Nathan Brown could walk away with a golden handshake worth as much as $500,000 after the Newcastle Knights coach and the club mutually agreed to part company at the end of the season.
In a shock move few people saw coming with three rounds of the NRL season remaining and the Knights still in the finals hunt, the club officially announced on Tuesday it was in the market for a new coach for 2020, just hours after the Newcastle Herald broke the news of Brown's departure.
Already, a host of coaches have emerged as contenders for the job with former Melbourne Storm and current Sydney Roosters assistant Adam O'Brien and fellow Roosters coaching assistant Craig Fitzgibbon believed to be among the frontrunners.
It's understood Brown made the decision over the weekend, ironically after his side had broken a six-game losing streak with a 42-6 win over the North Queensland Cowboys on Saturday, to walk away from the job after four seasons at the helm.
He was aware Knights CEO Phil Gardner was conducting a full review of the club's football operations at the end of the season, with Gardner under plenty of external pressure to potentially make a change, particularly if the Knights did not make the finals.
Sensing his time may be running out, Brown met with Gardner, who he enjoys a strong relationship with, late Monday afternoon and told him he was prepared to finish up at the end of the season to save Gardner the difficult job of sacking him. A mutual termination of Brown's open-ended contract was then agreed to, with a payout that could stretch as high as $500,000.
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Brown told captain Mitchell Pearce of his decision on Monday night but the majority of the playing group, and many Knights staff, were unaware until news broke of the shock move on Tuesday.
The club's six-game losing streak at the back end of the season and a number of decisions during that period are understood to have combined to destablise Brown's position.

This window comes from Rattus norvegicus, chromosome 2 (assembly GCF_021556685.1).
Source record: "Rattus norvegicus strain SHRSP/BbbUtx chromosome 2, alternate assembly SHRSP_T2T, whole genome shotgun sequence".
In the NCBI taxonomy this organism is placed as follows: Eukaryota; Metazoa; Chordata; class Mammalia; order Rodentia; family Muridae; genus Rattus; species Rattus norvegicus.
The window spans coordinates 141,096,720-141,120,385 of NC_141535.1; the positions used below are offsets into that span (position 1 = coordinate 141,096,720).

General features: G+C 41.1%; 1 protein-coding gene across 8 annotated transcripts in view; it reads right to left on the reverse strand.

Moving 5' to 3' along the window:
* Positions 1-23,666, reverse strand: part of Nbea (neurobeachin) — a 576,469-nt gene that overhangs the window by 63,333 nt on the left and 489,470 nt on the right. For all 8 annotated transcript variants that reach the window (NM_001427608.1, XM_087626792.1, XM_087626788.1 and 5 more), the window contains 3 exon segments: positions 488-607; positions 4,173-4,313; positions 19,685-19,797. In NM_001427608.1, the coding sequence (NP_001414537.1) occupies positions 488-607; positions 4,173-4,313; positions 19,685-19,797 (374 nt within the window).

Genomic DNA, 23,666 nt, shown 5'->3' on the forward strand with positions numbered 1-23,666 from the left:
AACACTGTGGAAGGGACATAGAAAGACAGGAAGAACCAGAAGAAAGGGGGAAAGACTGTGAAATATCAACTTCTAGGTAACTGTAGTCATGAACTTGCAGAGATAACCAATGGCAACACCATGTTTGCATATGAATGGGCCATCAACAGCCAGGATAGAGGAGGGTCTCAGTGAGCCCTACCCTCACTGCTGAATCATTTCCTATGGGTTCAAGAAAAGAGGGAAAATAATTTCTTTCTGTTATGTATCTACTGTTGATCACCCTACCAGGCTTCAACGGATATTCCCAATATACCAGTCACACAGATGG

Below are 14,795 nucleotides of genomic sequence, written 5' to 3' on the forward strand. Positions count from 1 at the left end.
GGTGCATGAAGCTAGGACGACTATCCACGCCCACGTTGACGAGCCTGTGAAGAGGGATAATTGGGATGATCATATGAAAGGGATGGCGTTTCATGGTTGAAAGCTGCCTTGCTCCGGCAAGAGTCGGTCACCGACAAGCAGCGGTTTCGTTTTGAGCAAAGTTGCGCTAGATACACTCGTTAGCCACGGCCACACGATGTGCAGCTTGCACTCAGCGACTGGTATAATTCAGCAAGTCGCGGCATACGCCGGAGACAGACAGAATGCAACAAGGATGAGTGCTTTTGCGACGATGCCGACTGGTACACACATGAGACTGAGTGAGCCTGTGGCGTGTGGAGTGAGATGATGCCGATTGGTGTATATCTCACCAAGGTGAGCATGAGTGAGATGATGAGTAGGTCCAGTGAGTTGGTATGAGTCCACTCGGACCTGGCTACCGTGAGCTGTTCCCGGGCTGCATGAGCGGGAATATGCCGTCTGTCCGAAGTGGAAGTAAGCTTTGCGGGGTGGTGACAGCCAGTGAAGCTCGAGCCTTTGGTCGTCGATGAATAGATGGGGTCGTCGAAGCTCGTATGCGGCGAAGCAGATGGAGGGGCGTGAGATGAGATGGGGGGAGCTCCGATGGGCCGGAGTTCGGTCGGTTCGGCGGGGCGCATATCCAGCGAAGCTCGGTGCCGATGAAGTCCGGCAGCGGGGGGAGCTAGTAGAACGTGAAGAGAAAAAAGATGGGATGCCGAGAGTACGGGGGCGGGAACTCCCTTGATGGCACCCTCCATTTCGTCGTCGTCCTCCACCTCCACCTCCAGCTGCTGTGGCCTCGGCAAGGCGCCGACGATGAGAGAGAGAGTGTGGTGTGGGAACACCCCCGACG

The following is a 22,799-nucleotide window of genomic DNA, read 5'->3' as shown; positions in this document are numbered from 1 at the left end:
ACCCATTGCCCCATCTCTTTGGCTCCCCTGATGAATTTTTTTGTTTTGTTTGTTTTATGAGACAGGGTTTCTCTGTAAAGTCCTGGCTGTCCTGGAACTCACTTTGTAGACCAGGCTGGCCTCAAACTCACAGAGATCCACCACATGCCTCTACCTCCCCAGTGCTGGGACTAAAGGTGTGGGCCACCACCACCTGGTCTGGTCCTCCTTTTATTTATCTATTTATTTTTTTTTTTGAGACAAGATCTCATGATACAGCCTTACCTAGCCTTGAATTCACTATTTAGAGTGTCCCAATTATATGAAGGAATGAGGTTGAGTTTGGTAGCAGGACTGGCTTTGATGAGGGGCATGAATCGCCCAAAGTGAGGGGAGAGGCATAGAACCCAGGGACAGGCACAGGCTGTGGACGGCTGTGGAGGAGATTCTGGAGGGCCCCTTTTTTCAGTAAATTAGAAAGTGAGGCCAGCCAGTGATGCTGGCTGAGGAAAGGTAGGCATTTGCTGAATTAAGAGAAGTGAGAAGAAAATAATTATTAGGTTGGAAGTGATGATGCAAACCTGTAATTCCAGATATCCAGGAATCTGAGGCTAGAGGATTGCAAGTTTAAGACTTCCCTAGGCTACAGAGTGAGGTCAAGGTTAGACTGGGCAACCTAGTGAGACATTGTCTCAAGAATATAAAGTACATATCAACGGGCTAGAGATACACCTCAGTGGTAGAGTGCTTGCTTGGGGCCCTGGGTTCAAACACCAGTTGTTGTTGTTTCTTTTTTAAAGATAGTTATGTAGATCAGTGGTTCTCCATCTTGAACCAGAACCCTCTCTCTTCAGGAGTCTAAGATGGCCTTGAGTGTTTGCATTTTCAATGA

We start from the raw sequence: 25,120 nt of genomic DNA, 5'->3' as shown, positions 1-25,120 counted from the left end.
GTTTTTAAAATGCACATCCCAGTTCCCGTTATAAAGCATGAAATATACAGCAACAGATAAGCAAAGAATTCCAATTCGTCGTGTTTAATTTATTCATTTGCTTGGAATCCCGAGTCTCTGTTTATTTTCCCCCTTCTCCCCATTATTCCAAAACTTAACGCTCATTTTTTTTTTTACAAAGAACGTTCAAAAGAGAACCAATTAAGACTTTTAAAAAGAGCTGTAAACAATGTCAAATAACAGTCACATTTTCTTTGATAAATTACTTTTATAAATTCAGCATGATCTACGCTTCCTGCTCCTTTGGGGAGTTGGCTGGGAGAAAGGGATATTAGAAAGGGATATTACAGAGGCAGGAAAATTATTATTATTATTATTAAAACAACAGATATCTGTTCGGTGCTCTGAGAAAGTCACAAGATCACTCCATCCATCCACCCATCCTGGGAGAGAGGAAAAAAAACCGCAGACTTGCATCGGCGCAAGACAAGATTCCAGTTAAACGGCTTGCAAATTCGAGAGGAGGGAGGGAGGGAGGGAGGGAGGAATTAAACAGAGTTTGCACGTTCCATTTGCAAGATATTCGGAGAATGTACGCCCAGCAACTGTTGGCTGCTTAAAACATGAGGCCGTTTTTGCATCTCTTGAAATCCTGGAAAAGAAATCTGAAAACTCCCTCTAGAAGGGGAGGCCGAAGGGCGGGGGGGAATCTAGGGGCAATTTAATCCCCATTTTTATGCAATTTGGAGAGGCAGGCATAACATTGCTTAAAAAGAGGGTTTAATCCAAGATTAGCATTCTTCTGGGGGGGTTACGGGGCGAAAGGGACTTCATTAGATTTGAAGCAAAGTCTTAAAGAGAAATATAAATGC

Up until the start of that win drought, the Knights were strong contenders for a top-four spot before it all came crashing down over the State of Origin period.
Brown's decision to publicly take the blame for not resting his Origin players for the Canterbury game in mid-July, along with the sudden departure of exiled centre Jesse Ramien, were all factors that would have gone against him in the end of season review.
"There were some external forces at play as well and Nathan could probably see the writing on the wall," one source said.
"There was no guarantee he would have retained the job even if the team snuck into the play-offs. Phil and Nathan are close and have a strong relationship. It would not have been an easy thing for Phil to sack him if it came to that so in the end, they got together and worked out a mutual agreement.
"They both should get enormous credit for the way they have handled things."
Brown has endured an extremely tough four years at the Knights after being appointed to the job in late 2015 after the club finished that season with the wooden spoon.
Former coach Rick Stone had been sacked with six games to go that season, with club legend Danny Buderus taking over in an interim period.
After landing the job, Brown immediately announced he would undertake a complete rebuild of the playing roster with the club admitting it's salary cap was in disarray.
He had the complete support of the board at the time, which was just as well because the Knights won just one game in 2016 with Brown blooding 11 young debutants.
The club's second-straight wooden spoon was followed by another spoon in 2017 but what the two years of heartache produced was a salary cap position envied by most other clubs in the competition.